Sexual harassment: Here are some of the biggest cases

29 C.F.R. § 1604.11(f). An effective preventive programshould include an explicit policy against sexual harassment that isclearly and regularly communicated to employees and effectivelyimplemented. The employer should affirmatively raise the subjectwith all supervisory and non- supervisory employees, express strongdisapproval, and explain the sanctions for harassment. The employershould also have a procedure for resolving sexual harassmentcomplaints. The procedure should be designed to "encourage victimsof harassment to come forward" and should not require a victim tocomplain first to the offending supervisor. See Vinson, 106 S. Ct. at 2408. It should ensure confidentiality asmuch as possible and provide effective remedies, includingprotection of victims and witnesses against retaliation.

Gretchen Carlson on why more sexual harassment cases …

Example - Charging Party () alleges that her supervisorsubjected her to unwelcome sexual advances that created a hostilework environment. The investigation into her charge discloses thather supervisor began making intermittent sexual advances to her inJune, 1987, but she did not complain to management about theharassment. After the harassment continued and worsened, she fileda charge with in June, 1988. There is no evidence welcomedthe advances. states that she feared that complaining about theharassment would cause her to lose her job. She also states thatshe initially believed she could resolve the situation herself, butas the harassment became more frequent and severe, she said sherealized that intervention by was necessary. The investigatordetermines is credible and concludes that the delay incomplaining does not undercut claim.


Read about 6 Famous Cases of Sexual Harassment

Sexual Harassment Prevention & Awareness Seminars, Courses & Workshops are available throughout the United States:

Sexual harassment can occur in the workplace or learning environment, like a school or university. It can happen in many different scenarios, including after-hours conversations, exchanges in the hallways, and non-office settings of employees or peers.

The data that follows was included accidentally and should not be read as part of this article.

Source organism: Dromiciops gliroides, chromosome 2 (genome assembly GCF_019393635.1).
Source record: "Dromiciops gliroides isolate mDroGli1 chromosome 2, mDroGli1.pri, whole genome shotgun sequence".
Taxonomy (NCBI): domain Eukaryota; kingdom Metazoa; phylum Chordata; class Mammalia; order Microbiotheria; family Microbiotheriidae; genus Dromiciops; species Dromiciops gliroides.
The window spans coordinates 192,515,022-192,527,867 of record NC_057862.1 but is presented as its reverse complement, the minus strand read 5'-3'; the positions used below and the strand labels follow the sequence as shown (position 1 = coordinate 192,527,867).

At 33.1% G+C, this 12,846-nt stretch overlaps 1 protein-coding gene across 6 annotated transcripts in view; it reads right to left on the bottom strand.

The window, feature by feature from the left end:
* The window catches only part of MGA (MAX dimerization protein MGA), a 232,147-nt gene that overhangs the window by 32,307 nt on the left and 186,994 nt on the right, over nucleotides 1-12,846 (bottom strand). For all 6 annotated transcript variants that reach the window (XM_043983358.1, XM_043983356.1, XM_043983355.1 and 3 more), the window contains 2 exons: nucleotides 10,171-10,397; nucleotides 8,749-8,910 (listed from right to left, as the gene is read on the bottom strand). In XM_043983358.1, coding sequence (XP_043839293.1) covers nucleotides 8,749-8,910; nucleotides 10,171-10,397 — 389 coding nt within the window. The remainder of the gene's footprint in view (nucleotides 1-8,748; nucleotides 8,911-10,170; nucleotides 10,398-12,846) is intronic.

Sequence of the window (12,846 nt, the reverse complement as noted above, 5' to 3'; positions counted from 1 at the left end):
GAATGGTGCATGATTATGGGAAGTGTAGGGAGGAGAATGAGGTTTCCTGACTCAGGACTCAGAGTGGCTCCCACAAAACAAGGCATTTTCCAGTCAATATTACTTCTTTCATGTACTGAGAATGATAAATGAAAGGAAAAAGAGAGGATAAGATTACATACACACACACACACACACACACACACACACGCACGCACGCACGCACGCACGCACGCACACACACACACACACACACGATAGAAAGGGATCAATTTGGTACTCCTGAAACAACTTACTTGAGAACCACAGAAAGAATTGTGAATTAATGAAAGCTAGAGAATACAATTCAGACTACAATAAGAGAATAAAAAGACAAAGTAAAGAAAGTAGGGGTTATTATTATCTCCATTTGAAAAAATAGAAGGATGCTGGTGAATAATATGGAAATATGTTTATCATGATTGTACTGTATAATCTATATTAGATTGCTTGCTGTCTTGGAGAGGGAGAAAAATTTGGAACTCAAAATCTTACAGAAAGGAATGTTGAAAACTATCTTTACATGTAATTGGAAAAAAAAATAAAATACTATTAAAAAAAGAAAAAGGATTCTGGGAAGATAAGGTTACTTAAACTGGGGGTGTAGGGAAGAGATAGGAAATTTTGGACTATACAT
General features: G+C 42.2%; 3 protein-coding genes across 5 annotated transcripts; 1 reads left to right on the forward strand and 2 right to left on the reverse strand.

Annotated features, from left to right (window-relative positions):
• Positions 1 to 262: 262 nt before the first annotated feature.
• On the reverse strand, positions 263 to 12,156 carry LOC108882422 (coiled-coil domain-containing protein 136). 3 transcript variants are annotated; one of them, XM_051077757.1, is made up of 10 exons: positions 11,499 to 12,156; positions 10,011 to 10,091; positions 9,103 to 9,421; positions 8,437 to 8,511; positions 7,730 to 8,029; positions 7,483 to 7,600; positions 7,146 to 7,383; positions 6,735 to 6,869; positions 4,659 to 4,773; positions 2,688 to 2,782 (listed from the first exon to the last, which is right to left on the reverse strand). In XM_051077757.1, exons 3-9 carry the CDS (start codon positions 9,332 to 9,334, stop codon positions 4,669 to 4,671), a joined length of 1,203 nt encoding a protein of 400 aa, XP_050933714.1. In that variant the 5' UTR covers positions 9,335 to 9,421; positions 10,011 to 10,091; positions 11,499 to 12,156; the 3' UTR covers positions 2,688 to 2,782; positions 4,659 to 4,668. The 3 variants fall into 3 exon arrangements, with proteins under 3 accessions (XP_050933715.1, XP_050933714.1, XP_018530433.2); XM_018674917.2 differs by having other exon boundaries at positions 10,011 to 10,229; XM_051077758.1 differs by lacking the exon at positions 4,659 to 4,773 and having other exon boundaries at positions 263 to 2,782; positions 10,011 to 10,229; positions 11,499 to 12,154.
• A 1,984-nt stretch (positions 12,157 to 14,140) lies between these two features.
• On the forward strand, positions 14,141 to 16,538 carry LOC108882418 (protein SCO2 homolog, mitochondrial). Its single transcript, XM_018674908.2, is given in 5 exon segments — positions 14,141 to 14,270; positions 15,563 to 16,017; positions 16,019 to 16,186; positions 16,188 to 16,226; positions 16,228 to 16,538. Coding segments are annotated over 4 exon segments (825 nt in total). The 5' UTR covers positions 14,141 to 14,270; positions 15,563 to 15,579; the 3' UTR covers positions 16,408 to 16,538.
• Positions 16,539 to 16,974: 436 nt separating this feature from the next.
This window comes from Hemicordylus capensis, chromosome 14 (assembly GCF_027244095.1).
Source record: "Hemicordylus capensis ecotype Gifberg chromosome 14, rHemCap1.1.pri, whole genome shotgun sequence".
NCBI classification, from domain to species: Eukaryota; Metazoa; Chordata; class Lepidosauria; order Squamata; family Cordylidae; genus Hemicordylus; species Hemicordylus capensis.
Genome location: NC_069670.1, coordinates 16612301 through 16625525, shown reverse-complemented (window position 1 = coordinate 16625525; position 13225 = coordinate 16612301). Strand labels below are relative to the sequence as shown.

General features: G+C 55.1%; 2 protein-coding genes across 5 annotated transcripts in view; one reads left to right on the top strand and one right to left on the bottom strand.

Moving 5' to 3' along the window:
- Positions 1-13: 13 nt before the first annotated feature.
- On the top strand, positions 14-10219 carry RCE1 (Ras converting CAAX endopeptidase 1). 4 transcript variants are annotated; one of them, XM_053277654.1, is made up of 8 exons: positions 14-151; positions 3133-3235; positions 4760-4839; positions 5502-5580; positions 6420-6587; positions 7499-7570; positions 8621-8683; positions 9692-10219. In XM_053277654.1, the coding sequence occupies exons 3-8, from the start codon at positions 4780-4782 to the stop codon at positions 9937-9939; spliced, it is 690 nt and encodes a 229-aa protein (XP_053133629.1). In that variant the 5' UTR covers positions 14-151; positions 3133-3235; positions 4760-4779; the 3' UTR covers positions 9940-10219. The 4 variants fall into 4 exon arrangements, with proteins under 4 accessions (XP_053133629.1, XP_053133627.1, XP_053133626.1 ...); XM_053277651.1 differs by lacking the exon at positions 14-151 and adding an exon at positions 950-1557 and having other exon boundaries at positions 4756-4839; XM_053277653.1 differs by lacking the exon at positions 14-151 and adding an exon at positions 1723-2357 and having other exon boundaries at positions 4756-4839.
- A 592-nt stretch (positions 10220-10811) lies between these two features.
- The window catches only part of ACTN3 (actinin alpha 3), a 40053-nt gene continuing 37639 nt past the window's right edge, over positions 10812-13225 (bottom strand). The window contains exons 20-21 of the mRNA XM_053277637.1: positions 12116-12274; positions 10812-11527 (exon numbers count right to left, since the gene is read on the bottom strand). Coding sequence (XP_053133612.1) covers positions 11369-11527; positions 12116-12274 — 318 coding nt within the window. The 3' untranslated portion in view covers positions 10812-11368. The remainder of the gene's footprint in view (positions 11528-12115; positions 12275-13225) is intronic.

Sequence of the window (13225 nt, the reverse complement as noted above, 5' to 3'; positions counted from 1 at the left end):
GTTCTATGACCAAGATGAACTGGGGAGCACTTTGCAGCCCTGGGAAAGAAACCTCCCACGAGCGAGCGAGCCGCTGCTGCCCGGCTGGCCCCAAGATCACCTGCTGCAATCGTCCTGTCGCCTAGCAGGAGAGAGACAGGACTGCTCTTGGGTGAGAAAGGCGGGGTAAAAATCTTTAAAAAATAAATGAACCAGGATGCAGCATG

Policy Guidance on Current Issues of Sexual Harassment

2) Lower Courts' Decisions - After trial, thedistrict court found the plaintiff was not the victim of sexualharassment and was not required to grant sexual favors as acondition of employment or promotion. Vinson v. Taylor, 22EPD ¶ 30,708 (D.D.C. 1980). Without resolving the conflictingtestimony, the district court found that if a sexual relationshiphad existed between plaintiff and her supervisor, it was "avoluntary one...having nothing to do with her continuedemployment." The district court nonetheless went on to hold thatthe employer was not liable for its supervisor's actions because ithad no notice of the alleged sexual harassment; although theemployer had a policy against discrimination and an internalgrievance procedure, the plaintiff had never lodged acomplaint.

SUBJECT: Policy Guidance on Current Issues of Sexual Harassment

3) Supreme Court's Opinion - The Supreme Courtagreed that the case should be remanded for consideration under the"hostile environment" theory and held that the proper inquiryfocuses on the "unwelcomeness" of the conduct rather than the"voluntariness" of the victim's participation. But the Court heldthat the court of appeals erred in concluding that employers arealways automatically liable for sexual harassment by theirsupervisory employees.

Casey Affleck Sexual Harassment Controversy: What ..

a) "Hostile Environment" Violates Title VII - TheCourt rejected the employer's contention that Title VII prohibitsonly discrimination that causes "economic" or "tangible" injury:"Title VII affords employees the right to work in an environmentfree from discriminatory intimidation, ridicule, and insult whetherbased on sex, race, religion, or national origin. 106 S. Ct. at2405. Relying on the 's Guidelines definition of harassment, the court held that a plaintiffmay establish a violation of Title VII "by proving thatdiscrimination based on sex has created a hostile or abusive workenvironment." Id. The Court quoted the Eleventh Circuit'sdecision in Henson v. City of Dundee, 682 F.2d 897, 902, 29EPD ¶ 32,993 (11th Cir. 1982):

Sexual Harassment Law in California: Explained!

Sexual harassment which creates a hostile or offensiveenvironment for members of one sex is every bit the arbitrarybarrier to sexual equality at the workplace that racial harassmentis to racial equality. Surely, a requirement that a man or womanrun a gauntlet of sexual abuse in return for the privilege of beingallowed to work and made a living can be as demeaning anddisconcerting as the harshest of racial epithets.